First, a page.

Similarly, role ambiguity refers to uncertainty regarding work-related expectations (Osipow 1998); therefore, resiliency’s comparably reduced effect on the relationship between role ambiguity and anger (vs. responsibility; role overload; role boundary) may again be due to internal discomfort as opposed to perceived injustice. That notwithstanding, previous research suggests that developing resiliency strategies can mitigate the negative impact of role ambiguity on work performance (De Clercq 2019); this finding is perhaps applicable to the impact of role ambiguity on expressions of anger in first responders.

Finally, resiliency did not account for the relationship between the physical environment OS dimension and anger. Research indicates that psychosocial occupational stressors are the most commonly related to mental health issues (Niedhammer et al. 2020); thus, finding that OS pertaining to first responders’ physical work environment was not associated with excessive anger is unsurprising. Thus, taken together, findings from the current study suggest that the effect of resiliency on the relationship between OS dimensions and anger is most robust when the source of stress is psychosocial in nature and encompasses an element of perceived injustice.

Findings from the current study have several important implications. First, the current study helps to generalize much of the available research on occupational stress, anger, and resiliency to first responders specifically and aids in identifying which dimensions of OS predict anger. Importantly, the current findings indicate that dispositional resiliency can indeed explain the relationship between OS dimensions and anger, and also provide an indication of specific types of dimensions that might be most amenable to resiliency’s influence, and common underlying themes among those dimensions (i.e., psychosocial; related to perceived injustice). It is conceivable that repercussions of OS-induced anger could be mitigated by adopting a resiliency-focused training.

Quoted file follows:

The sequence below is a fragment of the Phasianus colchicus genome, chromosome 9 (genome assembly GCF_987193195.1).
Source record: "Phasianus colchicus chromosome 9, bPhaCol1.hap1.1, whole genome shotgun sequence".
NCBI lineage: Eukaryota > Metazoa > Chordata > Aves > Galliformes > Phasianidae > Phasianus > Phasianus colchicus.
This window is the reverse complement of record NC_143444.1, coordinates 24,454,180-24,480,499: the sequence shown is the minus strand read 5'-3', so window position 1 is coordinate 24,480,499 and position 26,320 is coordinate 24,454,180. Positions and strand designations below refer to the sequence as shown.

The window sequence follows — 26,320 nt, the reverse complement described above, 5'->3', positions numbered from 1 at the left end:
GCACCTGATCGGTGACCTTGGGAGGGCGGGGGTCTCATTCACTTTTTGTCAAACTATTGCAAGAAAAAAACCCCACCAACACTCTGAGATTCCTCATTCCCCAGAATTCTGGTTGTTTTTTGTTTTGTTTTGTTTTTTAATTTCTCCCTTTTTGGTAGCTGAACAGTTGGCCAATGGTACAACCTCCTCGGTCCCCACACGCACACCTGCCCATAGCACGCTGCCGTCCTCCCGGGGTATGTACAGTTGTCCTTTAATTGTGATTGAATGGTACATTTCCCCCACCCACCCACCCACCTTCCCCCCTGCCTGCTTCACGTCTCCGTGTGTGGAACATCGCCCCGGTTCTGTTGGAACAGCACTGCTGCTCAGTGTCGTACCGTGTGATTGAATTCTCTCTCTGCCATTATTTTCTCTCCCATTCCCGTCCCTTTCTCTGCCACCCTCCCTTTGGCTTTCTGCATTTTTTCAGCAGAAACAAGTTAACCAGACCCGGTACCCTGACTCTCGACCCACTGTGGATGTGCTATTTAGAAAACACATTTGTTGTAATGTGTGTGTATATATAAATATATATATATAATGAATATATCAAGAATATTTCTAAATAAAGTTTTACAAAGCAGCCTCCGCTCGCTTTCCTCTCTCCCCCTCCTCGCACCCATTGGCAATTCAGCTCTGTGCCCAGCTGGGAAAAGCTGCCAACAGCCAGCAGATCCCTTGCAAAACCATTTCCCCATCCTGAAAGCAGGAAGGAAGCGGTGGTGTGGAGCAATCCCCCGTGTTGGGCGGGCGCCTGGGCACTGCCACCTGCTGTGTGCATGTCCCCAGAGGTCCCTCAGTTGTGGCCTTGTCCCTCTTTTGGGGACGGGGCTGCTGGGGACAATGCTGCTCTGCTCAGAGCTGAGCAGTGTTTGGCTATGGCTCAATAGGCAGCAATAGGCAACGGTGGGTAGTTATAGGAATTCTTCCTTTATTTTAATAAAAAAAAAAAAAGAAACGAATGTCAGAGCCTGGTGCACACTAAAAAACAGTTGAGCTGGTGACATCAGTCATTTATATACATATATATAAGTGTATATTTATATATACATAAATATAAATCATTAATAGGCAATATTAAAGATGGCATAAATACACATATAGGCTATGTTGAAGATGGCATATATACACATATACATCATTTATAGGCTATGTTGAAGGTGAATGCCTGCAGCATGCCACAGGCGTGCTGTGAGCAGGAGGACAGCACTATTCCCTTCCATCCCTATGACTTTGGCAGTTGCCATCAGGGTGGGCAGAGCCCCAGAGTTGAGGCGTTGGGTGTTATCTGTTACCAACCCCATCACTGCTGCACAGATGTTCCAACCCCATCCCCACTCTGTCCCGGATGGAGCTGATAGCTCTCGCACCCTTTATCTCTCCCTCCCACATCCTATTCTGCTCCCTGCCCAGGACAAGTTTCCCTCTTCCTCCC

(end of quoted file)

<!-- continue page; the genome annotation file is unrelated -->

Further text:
Resiliency-promotion paradigms have been found to be effective in several domains; for instance, Arnetz et al. (2008) have found that implementing such paradigms may improve well-being, promote stress resiliency, and optimize job performance in a sample of police officers. Additionally, Lanza et al. (2018) have advocated for enhancing resiliency in first responders via self-care workshops for prevention, postvention, and treatment for occupation-related stress and trauma. Notably, there is limited research on resiliency in first responders; thus, Lanza et al.’s (2018) argument was predicated on inferring information from existing findings on the benefits of self-compassion (Germer and Neff 2013) and self-care for professional work (APA, 2002). Sollie et al. (2017) also argue for the implementation of resiliency-enhancing strategies for crime scene investigators in light of their frequently distressing work situations. More recent research has found that disaster (vs. first) responses who engaged in self-care practices were able to foster self-compassion, which ostensibly has the ability to foster resiliency competencies (Roysircar et al. 2020); it is possible that these findings hold for first responders, as well. Findings from the current study suggest that fostering resiliency in first responders could be particularly helpful in reducing the effects of perceiving unreasonable amounts of responsibility and workload, and experiencing supervisory boundary transgressions on anger. In doing so, personal and organizational repercussions of anger in first responders could be reduced as a result of responders’ increased ability to access and utilize psychological and physical resources (Paton et al. 2009).